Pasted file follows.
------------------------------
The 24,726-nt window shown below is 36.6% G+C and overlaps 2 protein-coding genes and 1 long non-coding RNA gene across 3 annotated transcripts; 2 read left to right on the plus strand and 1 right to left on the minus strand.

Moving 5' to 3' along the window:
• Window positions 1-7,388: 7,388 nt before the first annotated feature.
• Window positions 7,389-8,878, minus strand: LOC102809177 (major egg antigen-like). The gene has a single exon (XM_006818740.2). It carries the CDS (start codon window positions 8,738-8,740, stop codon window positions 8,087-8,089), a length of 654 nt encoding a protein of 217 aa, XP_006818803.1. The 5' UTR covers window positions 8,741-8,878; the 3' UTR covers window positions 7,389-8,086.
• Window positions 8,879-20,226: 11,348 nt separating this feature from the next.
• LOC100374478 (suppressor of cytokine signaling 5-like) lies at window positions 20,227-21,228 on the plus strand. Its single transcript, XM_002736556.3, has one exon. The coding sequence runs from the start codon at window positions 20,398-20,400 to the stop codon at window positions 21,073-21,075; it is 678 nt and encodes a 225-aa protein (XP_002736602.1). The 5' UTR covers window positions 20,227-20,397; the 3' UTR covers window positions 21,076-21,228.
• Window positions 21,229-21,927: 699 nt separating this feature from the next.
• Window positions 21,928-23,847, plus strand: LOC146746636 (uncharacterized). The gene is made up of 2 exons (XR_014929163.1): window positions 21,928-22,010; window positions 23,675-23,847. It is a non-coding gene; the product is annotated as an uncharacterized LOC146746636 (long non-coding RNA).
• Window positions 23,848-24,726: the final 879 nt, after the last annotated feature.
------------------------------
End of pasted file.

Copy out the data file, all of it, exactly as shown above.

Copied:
The 24,726-nt window shown below is 36.6% G+C and overlaps 2 protein-coding genes and 1 long non-coding RNA gene across 3 annotated transcripts; 2 read left to right on the plus strand and 1 right to left on the minus strand.

Moving 5' to 3' along the window:
• Window positions 1-7,388: 7,388 nt before the first annotated feature.
• Window positions 7,389-8,878, minus strand: LOC102809177 (major egg antigen-like). The gene has a single exon (XM_006818740.2). It carries the CDS (start codon window positions 8,738-8,740, stop codon window positions 8,087-8,089), a length of 654 nt encoding a protein of 217 aa, XP_006818803.1. The 5' UTR covers window positions 8,741-8,878; the 3' UTR covers window positions 7,389-8,086.
• Window positions 8,879-20,226: 11,348 nt separating this feature from the next.
• LOC100374478 (suppressor of cytokine signaling 5-like) lies at window positions 20,227-21,228 on the plus strand. Its single transcript, XM_002736556.3, has one exon. The coding sequence runs from the start codon at window positions 20,398-20,400 to the stop codon at window positions 21,073-21,075; it is 678 nt and encodes a 225-aa protein (XP_002736602.1). The 5' UTR covers window positions 20,227-20,397; the 3' UTR covers window positions 21,076-21,228.
• Window positions 21,229-21,927: 699 nt separating this feature from the next.
• Window positions 21,928-23,847, plus strand: LOC146746636 (uncharacterized). The gene is made up of 2 exons (XR_014929163.1): window positions 21,928-22,010; window positions 23,675-23,847. It is a non-coding gene; the product is annotated as an uncharacterized LOC146746636 (long non-coding RNA).
• Window positions 23,848-24,726: the final 879 nt, after the last annotated feature.